Freshmen show record interest in STEM fields

More students in the class of 2016 are likely to pursue a science or engineering major than in any previous class.

According to the Office of Undergraduate Admissions, 42.5 percent of freshmen are potentially interested in pursuing science, technology, engineering or mathematics (STEM) majors — a marked increase over the one-third of freshmen who were interested six years ago. The number of seniors who graduated with science and engineering majors also reached a record 260 students last year, and administrators said they hope to maintain those trends.

“I think it’s a terrific trend, and it’s not by accident,” Associate Provost for Science and Technology Timothy O’Connor said. “It’s the result of an initiative that’s been going on for some time within the Admissions Office.”

The Admissions Office has undertaken several measures over the past few years to bolster Yale’s reputation in the sciences and engineering. In 2011, the office started requiring applicants interested in engineering to write an additional essay, and in the spring of that year the University introduced the Yale Engineering and Science Weekend, which invites strong applicants with interests in STEM majors to campus in order to explore Yale’s science facilities and learn about its programs and opportunities. Yale also hosts science and engineering forums for prospective students on the East and West coasts and began including a science and engineering viewbook in its admissions materials in 2009.

O’Connor said he does not yet know whether demand for STEM courses has increased notably this fall. Should demand for science lecture classes exceed normal levels, lecture classes will relocate to larger lecture halls and the schedule for lab courses may be reconfigured. In the long term, O’Connor said Yale plans to construct larger auditoriums on Science Hill.

Still, two professors of introductory science courses interviewed said they have not seen substantial increases in course enrollment, and two others said they are not sure if increased interest among freshmen was responsible for greater enrollment.

Molecular biophysics and biochemistry professor Michael Koelle said BIOL 101 — a new introductory-level biology course — had a large number of shoppers, but he attributed that increase to new requirements in the major.

“There are probably several sources, the most important of which is that [all of the biology majors] now require the BIOL 101-104 courses,” he said. “I’m not sure if an increased number of freshmen interested in science is also a factor in the large enrollment in BIOL 101.”

Koelle added that he hopes freshmen planning to major in a STEM field will not sacrifice the opportunities to explore courses in other majors and non-STEM fields at Yale.

Along with upping its recruiting efforts, the University has prioritized increasing the percentage of students who follow through on their plans to major in STEM fields. The current retention rate in the sciences at U.S. colleges is less than 40 percent, said Jo Handelsman, a molecular, cellular and developmental biology professor who co-authored a White House report on improving undergraduate STEM education. Handelsman estimated in February that the rate at Yale is approximately the same.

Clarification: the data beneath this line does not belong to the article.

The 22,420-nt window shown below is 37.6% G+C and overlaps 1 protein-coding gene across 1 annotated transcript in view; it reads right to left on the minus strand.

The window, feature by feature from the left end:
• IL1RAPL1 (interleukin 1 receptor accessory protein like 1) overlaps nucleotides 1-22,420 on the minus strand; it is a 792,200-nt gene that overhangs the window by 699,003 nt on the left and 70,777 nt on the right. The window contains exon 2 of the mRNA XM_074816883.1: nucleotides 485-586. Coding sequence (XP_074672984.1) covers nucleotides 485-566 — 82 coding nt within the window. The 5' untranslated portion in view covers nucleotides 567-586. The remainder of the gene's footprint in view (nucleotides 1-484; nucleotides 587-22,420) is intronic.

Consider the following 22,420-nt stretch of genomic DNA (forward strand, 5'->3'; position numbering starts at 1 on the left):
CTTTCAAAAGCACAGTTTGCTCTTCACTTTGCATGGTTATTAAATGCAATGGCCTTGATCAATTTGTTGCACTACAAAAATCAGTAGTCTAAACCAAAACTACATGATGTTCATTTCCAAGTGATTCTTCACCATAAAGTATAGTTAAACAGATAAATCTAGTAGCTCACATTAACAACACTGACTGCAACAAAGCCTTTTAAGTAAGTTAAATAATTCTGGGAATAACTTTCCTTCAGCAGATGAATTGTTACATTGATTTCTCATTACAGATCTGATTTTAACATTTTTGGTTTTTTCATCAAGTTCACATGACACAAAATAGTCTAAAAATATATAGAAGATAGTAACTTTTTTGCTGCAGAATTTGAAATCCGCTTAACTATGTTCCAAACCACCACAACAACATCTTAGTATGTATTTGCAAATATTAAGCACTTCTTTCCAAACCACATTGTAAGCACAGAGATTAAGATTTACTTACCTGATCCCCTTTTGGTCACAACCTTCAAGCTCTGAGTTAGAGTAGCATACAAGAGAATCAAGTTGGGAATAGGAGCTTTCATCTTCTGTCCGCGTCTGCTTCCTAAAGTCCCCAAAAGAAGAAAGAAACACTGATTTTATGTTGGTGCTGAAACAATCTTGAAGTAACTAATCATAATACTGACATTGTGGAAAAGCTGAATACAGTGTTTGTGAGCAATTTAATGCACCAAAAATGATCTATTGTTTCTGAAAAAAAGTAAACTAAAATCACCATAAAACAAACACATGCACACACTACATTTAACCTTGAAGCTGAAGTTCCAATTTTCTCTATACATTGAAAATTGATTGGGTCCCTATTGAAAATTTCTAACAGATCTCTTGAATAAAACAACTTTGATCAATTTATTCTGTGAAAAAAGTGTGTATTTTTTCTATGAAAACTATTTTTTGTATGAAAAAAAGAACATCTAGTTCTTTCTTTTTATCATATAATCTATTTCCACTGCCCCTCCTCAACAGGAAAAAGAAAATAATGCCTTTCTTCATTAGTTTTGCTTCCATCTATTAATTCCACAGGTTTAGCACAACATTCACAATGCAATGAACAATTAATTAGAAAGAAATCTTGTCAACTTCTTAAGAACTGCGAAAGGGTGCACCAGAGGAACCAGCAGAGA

The University also established the STEM Teaching Transformation Committee last year to improve STEM teaching. During the same time period, Yale has pursued major renovations to science and engineering facilities, and administrators anticipate that interest in the sciences and engineering will continue to grow alongside these projects. Deputy Dean of the School of Engineering and Applied Science Vincent Wilczynski said the opening of the Center for Engineering Innovation and Design this fall will greatly increase the school’s visibility to prospective students.

“It’s not just one challenge, but many, and we have to meet them all if we’re going to the best that we can to help students achieve their aspirations,” Associate Dean of Science Education William Segraves said. “We’re trying to address the full range of them, including how we support faculty members in their role as teachers, how we promote the evolution of the curriculum and pedagogy to incorporate new discoveries … and how we foster an environment beyond the classroom that supports and enhances students’ learning.”

Yale College currently offers 26 different STEM majors.

Comments

  • HollyRushmeier

    We are seeing a dramatic increase in Computer Science courses. This may be the result of the efforts in STEM recruiting. Or, perhaps it is the result of the proposed espresso machine.

  • ldffly

    This is a great development. Years ago, the lack of scientific and mathematical literacy among Yale undergraduates was brought home to me in an intro to early modern philosophy class. I mentioned the term ‘analytic geometry’ in relation to Descartes and about one third of the class was stumped. That was trouble. Science and mathematics are part of this culture as much as Shakespeare. I hope every undergraduate benefits from this.

    By the way, for those wondering about the expansion of bureaucracy, when in the world did Yale College get an associate dean of science education? I racked my brain, but I can’t ever seem to remember hearing about this.

  • JoNathan

    They offer a better future to the student than majoring in Victim Studies.

    • ldffly

      Although years ago, the victim studies track had yet to hit the curriculum. Brewster and Giamatti wouldn’t even let Women’s Studies have money.

  • yalengineer

    Let the attrition begin.

  • River_Tam

    This makes me happy.

  • chorleywood

    Physics too is seeing an increased enrollment this Fall. A total of about 500 students are enrolled cross all four introductory physics courses.